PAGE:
|Date:||May 28, 1787|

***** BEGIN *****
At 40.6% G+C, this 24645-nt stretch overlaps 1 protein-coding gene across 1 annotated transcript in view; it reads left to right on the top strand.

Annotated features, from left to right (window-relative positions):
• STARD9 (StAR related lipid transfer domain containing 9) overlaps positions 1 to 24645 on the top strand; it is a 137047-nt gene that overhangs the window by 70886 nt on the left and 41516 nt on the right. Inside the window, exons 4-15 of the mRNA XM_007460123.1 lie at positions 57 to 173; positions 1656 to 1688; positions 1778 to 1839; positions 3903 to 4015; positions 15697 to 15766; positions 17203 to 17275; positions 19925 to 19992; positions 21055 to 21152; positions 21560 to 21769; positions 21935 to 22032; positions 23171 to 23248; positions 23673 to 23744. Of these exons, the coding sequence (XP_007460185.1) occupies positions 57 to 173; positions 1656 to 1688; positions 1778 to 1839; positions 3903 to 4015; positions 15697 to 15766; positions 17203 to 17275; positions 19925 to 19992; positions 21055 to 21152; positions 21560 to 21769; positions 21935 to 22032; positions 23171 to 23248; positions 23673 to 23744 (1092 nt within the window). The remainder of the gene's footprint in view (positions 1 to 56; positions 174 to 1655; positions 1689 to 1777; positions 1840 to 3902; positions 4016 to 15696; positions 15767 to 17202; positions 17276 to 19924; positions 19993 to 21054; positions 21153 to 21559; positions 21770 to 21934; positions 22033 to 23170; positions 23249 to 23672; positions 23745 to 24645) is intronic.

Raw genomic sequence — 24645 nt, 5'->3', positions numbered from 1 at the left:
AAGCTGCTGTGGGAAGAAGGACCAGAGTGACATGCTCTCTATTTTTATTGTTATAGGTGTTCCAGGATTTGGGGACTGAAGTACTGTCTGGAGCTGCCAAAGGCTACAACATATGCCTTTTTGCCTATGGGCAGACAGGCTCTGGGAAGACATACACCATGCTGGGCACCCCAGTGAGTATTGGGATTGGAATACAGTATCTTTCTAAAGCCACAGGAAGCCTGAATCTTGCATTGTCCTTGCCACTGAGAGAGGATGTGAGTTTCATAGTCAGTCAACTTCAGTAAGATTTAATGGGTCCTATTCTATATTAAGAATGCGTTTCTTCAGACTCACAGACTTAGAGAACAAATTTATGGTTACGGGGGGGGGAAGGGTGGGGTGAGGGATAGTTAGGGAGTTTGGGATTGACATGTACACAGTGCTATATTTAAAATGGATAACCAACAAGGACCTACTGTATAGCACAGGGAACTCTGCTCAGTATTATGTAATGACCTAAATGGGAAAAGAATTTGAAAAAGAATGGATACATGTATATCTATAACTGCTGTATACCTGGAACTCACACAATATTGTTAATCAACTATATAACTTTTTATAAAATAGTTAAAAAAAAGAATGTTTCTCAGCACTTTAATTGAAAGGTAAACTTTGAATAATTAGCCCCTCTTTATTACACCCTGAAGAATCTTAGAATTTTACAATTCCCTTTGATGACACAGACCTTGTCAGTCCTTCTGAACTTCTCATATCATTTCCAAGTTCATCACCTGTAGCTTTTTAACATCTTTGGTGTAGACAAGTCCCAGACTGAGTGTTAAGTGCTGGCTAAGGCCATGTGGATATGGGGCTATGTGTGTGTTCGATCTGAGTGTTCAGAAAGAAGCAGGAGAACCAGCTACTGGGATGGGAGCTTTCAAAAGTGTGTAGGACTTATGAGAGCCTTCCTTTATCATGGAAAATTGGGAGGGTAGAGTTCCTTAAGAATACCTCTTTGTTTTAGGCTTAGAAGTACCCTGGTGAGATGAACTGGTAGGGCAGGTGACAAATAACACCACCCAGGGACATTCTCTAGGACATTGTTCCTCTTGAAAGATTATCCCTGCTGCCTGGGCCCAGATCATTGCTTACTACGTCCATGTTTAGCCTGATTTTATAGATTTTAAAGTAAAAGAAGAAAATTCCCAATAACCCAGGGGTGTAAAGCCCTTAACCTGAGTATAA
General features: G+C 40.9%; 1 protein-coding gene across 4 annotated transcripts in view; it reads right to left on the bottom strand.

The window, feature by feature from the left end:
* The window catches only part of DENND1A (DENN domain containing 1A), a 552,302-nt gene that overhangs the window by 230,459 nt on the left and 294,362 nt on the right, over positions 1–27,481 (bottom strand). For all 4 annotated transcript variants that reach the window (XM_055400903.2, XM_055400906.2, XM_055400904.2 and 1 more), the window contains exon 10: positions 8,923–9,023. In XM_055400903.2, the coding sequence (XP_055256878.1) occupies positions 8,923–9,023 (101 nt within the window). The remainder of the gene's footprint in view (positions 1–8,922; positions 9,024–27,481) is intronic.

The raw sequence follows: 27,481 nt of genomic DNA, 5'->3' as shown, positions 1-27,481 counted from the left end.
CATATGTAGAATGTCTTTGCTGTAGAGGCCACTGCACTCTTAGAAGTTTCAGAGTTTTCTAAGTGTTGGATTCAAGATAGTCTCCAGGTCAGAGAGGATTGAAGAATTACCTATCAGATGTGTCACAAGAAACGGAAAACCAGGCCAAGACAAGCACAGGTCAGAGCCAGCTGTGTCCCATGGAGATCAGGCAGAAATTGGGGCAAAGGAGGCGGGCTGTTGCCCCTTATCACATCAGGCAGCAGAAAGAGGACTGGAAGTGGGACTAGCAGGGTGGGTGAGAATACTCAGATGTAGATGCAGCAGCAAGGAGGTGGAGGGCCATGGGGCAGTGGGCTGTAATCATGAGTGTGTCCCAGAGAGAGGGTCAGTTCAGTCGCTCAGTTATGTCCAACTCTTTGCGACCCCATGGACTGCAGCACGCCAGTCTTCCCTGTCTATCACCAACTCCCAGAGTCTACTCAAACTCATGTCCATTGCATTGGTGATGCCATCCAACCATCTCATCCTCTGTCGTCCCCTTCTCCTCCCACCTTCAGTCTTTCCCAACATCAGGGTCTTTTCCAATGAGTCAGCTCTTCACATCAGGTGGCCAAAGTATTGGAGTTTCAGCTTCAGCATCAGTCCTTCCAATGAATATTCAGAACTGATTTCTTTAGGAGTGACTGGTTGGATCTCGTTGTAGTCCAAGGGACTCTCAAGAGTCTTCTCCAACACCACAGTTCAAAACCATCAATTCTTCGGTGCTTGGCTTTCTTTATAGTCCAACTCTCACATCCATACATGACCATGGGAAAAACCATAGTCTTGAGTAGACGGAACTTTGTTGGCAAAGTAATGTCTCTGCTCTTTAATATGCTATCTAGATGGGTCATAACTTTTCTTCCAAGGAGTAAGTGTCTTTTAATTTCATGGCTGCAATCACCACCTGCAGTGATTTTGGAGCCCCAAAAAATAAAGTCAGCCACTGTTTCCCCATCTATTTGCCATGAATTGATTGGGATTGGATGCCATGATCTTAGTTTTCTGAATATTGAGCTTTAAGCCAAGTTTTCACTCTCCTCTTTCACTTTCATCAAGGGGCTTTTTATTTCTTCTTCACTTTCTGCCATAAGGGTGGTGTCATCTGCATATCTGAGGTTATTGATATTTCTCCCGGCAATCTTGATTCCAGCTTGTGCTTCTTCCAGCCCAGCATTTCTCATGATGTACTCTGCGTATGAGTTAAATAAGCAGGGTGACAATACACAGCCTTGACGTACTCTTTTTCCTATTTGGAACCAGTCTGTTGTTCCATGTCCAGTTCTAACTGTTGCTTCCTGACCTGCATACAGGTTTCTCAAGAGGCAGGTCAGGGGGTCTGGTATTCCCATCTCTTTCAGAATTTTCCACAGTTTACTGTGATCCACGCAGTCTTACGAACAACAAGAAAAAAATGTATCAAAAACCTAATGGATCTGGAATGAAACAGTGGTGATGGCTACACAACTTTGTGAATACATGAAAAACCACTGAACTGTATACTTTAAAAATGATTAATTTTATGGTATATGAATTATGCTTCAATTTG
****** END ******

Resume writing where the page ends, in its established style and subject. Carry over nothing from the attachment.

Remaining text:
Job Shattuck of Groton, Massachusetts, was convicted of treason by the Supreme Judicial Court in Concord on May 9, 1787 for his actions against the government during the Massachusetts Regulation. Severely wounded during his capture the previous fall, Shattuck spent four month in close confinement before being released on bail one month before his trial. In May, the Supreme Judicial Court found Shattuck guilty of treason and condemned him to death. Governor James Bowdoin issued this warrant authorizing the sheriff of Middlesex County to execute Shattuck on June 28, 1787. Before the sentence was carried out, Shattuck received a reprieve from the newly-elected Governor, John Hancock.